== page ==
Use this URL to cite or link to this record in EThOS:
Title: Non-conforming gender geographies : a longitudinal account of gender queerness in Scotland
Author: Anderson, Grant
Awarding Body: University of Glasgow
Current Institution: University of Glasgow
Date of Award: 2019
Availability of Full Text:
Access from EThOS:
Access from Institution:
Transgender and non-binary politics in Scotland have been pushed to the fore of public consciousness through various public interest stories, awareness campaigns and political interventions. Recently, the Scottish Government's public consultation on the Gender Recognition Act (2004) questioned how a 'third gender' might be legally recognised: a move which would fundamentally alter the gender landscape in Scotland and the relationship between gendered citizens and the state. However, gender non-conformity - they myriad of ways in which individuals may deviate from standardised and cisnormative embodiments of male-masculinity and female-femininity - has much deeper roots in Scotland than is commonly thought. Gender transgression and non-conformity have played an important role in challenging hegemonic politics and socio-cultural boundaries across time and space. While the motivations behind gender non-conformity may have changed, it is important to investigate these gender transgressive histories, questioning how they influence gender non-conforming presents and futures. Through empirically gathering a range of research material, including the testimonies of those who in some way identify as 'gender non-conforming', this thesis threads together a longitudinal account of gender non-conforming geographies in Scotland. Firstly, the thesis looks at the importance of the kilt and the pantomime - each with rich and culturally engrained histories - as vehicles through which to queer gender normativities, both in a historical and a contemporary sense. The thesis then explores how gender identity is articulated, spatialised and politicised within a contemporary Scotland, focusing on the potentials and pitfalls of identity formation within specific political frameworks. Next, the thesis considers how these diversifying gender identities are materially expressed, shedding light on how participants negotiate binary understandings of gender, and how gender expression changes across space from one context/site to another. Finally, this thesis asks how binary gender ontologies are practically and socially challenged, and how these are articulated through various non-conforming world-making geographies. Through these points of inquiry, this thesis begins to conceptually and empirically open up the potential for non-conforming gender geographies, giving insight into how gender is lived across space and place.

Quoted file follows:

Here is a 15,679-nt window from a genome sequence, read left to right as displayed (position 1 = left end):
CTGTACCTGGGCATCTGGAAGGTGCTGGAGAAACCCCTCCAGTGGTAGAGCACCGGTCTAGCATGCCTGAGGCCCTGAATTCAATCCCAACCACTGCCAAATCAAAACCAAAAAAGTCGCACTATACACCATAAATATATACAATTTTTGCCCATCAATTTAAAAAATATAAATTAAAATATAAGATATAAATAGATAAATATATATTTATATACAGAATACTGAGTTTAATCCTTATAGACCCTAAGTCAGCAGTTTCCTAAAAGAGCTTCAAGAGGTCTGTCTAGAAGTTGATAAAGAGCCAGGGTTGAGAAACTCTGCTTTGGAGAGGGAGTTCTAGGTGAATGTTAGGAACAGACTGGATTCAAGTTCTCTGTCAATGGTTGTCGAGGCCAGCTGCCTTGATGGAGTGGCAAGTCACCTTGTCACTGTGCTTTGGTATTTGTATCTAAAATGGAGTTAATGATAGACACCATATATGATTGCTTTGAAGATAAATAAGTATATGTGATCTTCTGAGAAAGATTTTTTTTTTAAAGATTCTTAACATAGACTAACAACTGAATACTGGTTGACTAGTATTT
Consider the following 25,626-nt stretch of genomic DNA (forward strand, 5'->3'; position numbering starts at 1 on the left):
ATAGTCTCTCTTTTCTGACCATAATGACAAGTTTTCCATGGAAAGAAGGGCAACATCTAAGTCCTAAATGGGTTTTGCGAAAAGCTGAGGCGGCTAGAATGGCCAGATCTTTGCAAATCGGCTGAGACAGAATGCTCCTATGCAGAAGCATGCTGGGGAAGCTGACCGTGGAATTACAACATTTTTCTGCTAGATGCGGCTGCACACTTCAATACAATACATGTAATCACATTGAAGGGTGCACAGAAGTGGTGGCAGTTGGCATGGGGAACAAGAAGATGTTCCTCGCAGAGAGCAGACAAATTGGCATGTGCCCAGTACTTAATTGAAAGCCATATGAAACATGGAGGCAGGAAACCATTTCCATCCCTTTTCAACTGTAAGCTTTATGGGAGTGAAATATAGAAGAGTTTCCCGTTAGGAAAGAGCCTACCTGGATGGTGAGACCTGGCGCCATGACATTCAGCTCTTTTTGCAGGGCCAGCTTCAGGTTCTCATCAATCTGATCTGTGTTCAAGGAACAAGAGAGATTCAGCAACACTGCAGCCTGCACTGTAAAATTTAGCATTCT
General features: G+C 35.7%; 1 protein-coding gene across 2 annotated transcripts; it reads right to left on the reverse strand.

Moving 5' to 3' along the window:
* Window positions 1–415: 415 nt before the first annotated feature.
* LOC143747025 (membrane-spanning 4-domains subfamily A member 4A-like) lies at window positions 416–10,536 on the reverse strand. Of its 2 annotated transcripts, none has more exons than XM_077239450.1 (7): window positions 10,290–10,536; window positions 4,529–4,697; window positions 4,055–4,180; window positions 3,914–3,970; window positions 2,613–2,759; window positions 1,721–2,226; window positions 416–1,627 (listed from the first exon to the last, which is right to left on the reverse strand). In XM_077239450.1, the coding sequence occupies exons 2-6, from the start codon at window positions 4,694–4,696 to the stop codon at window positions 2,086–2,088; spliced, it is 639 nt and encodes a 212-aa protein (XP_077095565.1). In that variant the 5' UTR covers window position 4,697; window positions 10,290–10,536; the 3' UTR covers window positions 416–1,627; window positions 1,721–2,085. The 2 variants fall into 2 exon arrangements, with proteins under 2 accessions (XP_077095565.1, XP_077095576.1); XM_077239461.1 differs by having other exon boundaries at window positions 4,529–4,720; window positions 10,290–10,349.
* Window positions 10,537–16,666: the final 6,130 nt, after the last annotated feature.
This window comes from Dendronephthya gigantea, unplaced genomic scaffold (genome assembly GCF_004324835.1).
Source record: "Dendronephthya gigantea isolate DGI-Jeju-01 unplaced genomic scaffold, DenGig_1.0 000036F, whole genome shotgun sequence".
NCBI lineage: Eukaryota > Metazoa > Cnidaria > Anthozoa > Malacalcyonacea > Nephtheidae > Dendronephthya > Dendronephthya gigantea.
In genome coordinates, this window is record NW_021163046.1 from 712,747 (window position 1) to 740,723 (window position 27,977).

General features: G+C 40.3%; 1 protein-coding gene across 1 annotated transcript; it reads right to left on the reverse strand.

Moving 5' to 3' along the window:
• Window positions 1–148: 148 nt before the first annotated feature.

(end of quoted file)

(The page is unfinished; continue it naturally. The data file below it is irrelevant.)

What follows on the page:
Supervisor: Not available Sponsor: Not available
Qualification Name: Thesis (Ph.D.) Qualification Level: Doctoral
Keywords: G Geography (General) ; HM Sociology